Background: Recent emergence of artemisinin-resistant P. falciparum has posed a serious hindrance to the elimination of malaria in the Greater Mekong Subregion. Parasite clearance time, a measure of change in peripheral parasitaemia in a sequence of samples taken after treatment, can be used to reflect the susceptibility of parasites or the efficiency of antimalarials. The association of genetic polymorphisms and artemisinin resistance has been documented. This study aims to examine clearance time of P. falciparum and P. vivax parasitemia as well as putative gene mutations associated with residual or recurred parasitemia in Myanmar. Methods: A total of 63 P. falciparum and 130 P. vivax samples collected from two internally-displaced populations and one surrounding village were examined for parasitemia changes. At least four samples were taken from each patient, at the first day of diagnosis up to 3 months following the initial treatment. The amount of parasite gene copy number was estimated using quantitative real-time PCR based on a species-specific region of the 18S rRNA gene. For samples that showed residual or recurred parasitemia after treatment, microsatellites were used to identify the 'post-treatment' parasite genotype and compared such with the 'pre-treatment' genotype. Mutations in genes pfcrt, pfmdr1, pfatp6, pfmrp1 and pfK13 that are potentially associated with ACT resistance were examined to identify if mutation is a factor for residual or persistent parasitemia. Results: Over 30 % of the P. falciprium infections showed delayed clearance of parasitemia after 2-3 days of treatment and 9.5 % showed recurred parasitemia. Mutations in codon 876 of the pfmrp1 corroborated significance association with slow clearance time. However, no association was observed in the variation in pfmdr1 gene copy number as well as mutations of various codonsinpfatp6, pfcrt, and pfK13 with clearance time. For P. vivax, over 95 % of the infections indicated cleared parasitemia at days 2-3 of treatment. Four samples were found to be re-infected with new parasite strains based on microsatellite genotypes after initial treatment. Conclusion: The appearance of P.falciparum infected samples showing delayed clearance or recurred parasitemia after treatment raises concerns on current treatment and ACT drug resistance.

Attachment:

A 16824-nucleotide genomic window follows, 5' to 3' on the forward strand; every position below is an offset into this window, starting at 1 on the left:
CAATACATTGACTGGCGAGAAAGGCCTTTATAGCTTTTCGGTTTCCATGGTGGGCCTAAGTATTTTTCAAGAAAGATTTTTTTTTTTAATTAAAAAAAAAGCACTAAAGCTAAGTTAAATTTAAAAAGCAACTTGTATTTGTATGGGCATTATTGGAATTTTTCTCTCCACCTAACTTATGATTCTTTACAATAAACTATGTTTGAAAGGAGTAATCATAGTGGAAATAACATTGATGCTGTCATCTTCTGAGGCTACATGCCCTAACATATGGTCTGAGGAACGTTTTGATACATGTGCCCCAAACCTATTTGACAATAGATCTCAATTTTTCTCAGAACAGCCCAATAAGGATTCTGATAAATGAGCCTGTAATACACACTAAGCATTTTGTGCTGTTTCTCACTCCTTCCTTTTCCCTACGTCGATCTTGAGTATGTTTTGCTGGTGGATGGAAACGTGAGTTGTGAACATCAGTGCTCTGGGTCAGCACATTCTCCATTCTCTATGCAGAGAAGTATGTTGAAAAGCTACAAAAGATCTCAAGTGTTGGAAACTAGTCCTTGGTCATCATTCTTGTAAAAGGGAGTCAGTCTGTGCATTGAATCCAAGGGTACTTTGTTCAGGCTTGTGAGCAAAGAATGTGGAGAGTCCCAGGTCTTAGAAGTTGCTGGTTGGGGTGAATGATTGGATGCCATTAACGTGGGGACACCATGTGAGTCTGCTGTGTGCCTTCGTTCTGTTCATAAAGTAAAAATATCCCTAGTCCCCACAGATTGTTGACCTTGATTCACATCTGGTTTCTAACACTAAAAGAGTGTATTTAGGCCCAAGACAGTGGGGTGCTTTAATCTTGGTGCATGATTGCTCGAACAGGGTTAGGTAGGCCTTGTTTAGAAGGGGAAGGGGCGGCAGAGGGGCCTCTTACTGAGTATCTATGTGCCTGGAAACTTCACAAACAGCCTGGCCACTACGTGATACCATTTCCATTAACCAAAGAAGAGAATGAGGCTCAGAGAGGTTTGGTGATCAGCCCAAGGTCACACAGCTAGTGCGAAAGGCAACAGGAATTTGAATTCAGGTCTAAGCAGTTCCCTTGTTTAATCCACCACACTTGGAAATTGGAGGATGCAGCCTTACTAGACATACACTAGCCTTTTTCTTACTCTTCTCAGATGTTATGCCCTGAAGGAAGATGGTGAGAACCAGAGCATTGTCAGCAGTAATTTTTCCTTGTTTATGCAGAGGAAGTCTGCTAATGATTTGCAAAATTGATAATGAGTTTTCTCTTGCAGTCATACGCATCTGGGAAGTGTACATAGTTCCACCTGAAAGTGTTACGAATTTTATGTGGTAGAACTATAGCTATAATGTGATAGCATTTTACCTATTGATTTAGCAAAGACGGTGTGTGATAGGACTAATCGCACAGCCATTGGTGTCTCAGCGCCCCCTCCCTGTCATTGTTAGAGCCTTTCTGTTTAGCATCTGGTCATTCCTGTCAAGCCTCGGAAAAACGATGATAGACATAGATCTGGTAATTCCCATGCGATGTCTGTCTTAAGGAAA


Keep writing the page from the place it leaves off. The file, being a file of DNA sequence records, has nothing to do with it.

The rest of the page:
All Science Journal Classification (ASJC) codes
- Infectious Diseases